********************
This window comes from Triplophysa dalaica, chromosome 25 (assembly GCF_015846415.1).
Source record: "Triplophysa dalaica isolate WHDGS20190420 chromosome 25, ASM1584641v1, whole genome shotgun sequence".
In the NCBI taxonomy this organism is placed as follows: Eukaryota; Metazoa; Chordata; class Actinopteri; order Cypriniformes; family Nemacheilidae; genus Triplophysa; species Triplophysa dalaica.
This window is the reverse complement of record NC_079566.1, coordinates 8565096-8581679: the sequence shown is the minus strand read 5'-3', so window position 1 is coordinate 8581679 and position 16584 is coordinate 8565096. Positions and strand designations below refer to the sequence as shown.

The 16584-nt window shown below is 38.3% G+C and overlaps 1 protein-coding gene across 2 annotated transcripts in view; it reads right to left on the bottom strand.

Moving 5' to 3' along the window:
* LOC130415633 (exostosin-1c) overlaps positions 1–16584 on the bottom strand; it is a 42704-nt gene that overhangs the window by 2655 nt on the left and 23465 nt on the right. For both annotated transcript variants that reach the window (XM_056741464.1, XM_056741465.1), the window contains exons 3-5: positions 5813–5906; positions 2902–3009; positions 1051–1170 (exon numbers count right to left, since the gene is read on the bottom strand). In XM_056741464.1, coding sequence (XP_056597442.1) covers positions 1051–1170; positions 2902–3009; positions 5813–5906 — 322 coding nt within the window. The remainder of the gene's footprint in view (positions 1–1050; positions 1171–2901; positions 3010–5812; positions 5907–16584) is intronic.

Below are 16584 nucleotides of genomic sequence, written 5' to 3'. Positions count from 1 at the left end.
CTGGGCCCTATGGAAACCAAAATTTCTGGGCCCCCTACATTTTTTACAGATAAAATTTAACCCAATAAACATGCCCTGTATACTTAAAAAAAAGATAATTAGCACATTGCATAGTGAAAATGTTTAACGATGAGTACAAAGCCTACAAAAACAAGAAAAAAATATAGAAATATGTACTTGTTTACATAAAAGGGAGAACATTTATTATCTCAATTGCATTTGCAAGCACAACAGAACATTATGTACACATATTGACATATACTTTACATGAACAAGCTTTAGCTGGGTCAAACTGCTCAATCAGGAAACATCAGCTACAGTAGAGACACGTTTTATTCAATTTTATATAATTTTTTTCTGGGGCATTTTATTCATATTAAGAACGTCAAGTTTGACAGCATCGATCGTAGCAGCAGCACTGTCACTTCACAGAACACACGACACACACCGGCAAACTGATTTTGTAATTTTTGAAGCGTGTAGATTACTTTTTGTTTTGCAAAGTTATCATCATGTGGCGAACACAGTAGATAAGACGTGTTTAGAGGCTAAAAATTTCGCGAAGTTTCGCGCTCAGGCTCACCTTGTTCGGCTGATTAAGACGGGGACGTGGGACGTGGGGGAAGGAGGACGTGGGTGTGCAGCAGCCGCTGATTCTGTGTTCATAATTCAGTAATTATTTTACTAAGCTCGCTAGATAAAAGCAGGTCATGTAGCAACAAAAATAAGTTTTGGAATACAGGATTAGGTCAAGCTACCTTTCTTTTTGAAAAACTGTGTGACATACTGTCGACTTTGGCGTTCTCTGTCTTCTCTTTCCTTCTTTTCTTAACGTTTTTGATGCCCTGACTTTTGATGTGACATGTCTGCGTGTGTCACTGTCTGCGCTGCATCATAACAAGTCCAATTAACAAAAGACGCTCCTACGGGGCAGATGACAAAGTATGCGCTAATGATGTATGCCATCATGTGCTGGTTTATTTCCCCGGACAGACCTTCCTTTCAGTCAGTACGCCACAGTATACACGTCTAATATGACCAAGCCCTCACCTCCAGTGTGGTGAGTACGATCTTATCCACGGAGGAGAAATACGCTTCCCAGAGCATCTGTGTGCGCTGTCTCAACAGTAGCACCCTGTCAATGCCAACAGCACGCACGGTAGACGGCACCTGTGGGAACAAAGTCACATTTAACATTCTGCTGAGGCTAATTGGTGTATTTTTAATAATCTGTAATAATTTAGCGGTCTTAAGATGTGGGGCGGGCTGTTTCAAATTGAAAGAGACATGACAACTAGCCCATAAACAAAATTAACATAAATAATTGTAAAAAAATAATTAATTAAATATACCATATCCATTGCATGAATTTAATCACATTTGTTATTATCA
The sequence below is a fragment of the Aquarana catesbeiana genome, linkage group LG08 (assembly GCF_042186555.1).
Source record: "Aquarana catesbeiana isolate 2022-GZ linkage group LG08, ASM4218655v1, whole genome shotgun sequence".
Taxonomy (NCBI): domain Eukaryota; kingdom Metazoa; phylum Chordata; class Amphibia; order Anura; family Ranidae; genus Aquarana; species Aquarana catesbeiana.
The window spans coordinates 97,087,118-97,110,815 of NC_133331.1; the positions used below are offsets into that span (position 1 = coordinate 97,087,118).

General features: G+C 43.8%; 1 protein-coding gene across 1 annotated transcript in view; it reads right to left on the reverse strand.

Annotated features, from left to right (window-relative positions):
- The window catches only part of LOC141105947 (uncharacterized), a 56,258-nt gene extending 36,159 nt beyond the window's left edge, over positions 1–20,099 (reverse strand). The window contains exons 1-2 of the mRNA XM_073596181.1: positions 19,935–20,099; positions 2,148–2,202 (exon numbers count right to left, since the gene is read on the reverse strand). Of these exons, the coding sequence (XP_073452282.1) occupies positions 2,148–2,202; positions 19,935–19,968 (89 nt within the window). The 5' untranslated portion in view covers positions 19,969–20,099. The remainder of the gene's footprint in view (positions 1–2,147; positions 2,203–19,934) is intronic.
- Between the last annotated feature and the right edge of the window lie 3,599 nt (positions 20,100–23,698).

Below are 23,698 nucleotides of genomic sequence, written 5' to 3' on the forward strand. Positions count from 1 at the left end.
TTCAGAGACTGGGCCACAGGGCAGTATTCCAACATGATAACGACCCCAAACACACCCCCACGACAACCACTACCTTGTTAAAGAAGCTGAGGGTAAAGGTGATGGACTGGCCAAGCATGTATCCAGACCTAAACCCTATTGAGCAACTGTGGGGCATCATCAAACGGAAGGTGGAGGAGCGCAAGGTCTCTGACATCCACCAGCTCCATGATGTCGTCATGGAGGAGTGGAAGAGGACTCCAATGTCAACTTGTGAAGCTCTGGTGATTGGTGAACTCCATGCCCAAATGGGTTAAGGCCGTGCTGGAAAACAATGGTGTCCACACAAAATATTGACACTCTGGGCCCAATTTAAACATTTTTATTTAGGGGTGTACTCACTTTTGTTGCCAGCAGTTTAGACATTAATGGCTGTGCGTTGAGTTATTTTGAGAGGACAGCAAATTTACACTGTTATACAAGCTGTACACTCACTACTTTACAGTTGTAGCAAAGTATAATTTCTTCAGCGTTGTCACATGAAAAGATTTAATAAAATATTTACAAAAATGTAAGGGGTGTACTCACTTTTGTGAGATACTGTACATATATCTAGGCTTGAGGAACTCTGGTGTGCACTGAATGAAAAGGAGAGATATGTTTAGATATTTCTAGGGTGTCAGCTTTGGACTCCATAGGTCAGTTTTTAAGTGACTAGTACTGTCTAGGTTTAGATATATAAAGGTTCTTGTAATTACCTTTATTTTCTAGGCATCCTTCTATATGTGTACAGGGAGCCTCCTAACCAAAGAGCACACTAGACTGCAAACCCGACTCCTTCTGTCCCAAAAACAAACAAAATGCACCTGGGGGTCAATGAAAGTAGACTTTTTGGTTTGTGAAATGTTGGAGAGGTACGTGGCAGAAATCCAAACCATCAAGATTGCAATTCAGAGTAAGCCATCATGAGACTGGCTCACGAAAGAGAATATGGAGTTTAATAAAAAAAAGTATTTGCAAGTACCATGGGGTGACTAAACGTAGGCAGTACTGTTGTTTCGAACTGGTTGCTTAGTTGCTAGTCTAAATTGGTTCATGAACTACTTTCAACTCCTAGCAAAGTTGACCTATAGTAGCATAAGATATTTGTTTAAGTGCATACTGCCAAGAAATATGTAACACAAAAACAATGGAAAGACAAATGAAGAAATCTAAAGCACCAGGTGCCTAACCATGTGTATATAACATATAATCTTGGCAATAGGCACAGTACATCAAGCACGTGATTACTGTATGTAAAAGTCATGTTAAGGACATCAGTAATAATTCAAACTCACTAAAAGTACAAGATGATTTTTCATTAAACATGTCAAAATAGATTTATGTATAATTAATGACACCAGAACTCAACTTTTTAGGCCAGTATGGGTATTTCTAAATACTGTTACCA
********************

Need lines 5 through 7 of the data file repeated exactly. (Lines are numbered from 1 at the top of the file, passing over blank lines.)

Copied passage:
The 16584-nt window shown below is 38.3% G+C and overlaps 1 protein-coding gene across 2 annotated transcripts in view; it reads right to left on the bottom strand.

Moving 5' to 3' along the window:
* LOC130415633 (exostosin-1c) overlaps positions 1–16584 on the bottom strand; it is a 42704-nt gene that overhangs the window by 2655 nt on the left and 23465 nt on the right. For both annotated transcript variants that reach the window (XM_056741464.1, XM_056741465.1), the window contains exons 3-5: positions 5813–5906; positions 2902–3009; positions 1051–1170 (exon numbers count right to left, since the gene is read on the bottom strand). In XM_056741464.1, coding sequence (XP_056597442.1) covers positions 1051–1170; positions 2902–3009; positions 5813–5906 — 322 coding nt within the window. The remainder of the gene's footprint in view (positions 1–1050; positions 1171–2901; positions 3010–5812; positions 5907–16584) is intronic.